The National Institute on Aging (NIA) lists the following health-related factors that may increase risk of hyperthermia (high body temperature) in the elderly:
- Poor blood circulation and inefficient sweat glands
- Heart, lung, and kidney disease
- Salt-restricted diet due to high blood pressure
- Inability to perspire caused by diuretics, sedatives, and some blood pressure medications
- Being very overweight or underweight
- Drinking alcohol
- Being dehydrated
The NIA says that older people should stay inside when it is hot and humid, especially if there is an air pollution alert. It is crucial that people without air conditioning or fans go somewhere that has air conditions.
Heat cramps result in painful tightening of muscles. They are the first signs that your body is too hot, and needs fluids.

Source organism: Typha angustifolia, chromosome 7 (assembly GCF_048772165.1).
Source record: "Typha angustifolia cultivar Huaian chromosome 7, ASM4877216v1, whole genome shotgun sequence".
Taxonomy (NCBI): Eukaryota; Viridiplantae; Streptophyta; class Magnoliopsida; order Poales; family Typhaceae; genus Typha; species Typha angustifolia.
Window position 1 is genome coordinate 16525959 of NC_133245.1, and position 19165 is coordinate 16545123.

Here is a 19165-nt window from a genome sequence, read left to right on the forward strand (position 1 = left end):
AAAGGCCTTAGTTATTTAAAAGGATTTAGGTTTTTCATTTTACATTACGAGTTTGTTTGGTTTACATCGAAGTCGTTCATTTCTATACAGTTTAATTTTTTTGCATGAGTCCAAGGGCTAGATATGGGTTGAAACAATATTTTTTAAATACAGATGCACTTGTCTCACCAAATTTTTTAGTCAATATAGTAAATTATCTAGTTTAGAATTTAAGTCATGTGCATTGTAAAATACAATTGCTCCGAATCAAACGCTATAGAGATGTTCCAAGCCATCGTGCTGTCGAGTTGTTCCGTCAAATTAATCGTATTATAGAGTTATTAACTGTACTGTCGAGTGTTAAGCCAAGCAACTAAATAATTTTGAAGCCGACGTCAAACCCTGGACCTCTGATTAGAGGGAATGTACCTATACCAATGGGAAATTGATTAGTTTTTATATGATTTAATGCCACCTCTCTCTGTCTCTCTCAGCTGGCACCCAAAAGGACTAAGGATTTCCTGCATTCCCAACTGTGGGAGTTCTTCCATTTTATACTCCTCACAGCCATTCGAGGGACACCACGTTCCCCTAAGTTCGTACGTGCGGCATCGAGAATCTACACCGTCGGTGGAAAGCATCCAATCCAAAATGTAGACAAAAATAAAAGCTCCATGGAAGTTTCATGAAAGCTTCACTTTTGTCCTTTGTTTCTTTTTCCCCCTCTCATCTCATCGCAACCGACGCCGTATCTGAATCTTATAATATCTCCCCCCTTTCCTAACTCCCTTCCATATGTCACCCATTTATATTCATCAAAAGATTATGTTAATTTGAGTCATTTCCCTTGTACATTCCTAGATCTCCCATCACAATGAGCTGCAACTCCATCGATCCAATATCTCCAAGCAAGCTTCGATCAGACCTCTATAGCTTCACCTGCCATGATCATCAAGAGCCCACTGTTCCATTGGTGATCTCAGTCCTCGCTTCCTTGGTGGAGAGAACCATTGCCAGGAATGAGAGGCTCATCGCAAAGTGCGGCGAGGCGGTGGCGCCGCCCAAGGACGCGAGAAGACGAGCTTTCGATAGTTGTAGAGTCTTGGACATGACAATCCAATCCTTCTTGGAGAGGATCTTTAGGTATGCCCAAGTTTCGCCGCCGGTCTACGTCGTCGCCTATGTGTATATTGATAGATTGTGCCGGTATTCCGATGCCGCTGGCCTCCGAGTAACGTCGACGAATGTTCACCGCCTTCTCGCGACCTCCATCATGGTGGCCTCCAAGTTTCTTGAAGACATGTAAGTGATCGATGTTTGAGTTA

Heat syncope, or dizziness, can occur when people are taking a beta-blocker for their heart and are not used to hot weather. Putting one’s legs up and resting will stop the dizziness.
Heat exhaustion is the last stage before heat stroke. It is a warning sign that your body cannot cool itself anymore. Symptoms include thirst, dizziness, weakness, nausea, and profuse sweating. Body temperature will remain normal, but skin becomes cold and clammy.
Heat stroke results when body temperature reaches above 104 degrees Fahrenheit. Symptoms include confusion, combativeness, strong rapid pulse, lack of sweating, dry flushed skin, faintness, staggering, and possible coma. People with heat stroke must seek immediate medical attention. While waiting for help to arrive, move the person to a cooler place and offer fluids (but not alcohol or caffeine). Apply cold, wet cloths to the wrist, neck, armpit, and groin, or help them take a shower.
The NIA says: “Hundreds of people die from hyperthermia each year during very hot weather. Most are over 50 years old. The temperature outside does not have to hit 100 degrees Fahrenheit for you to be at risk for a heat-related illness.”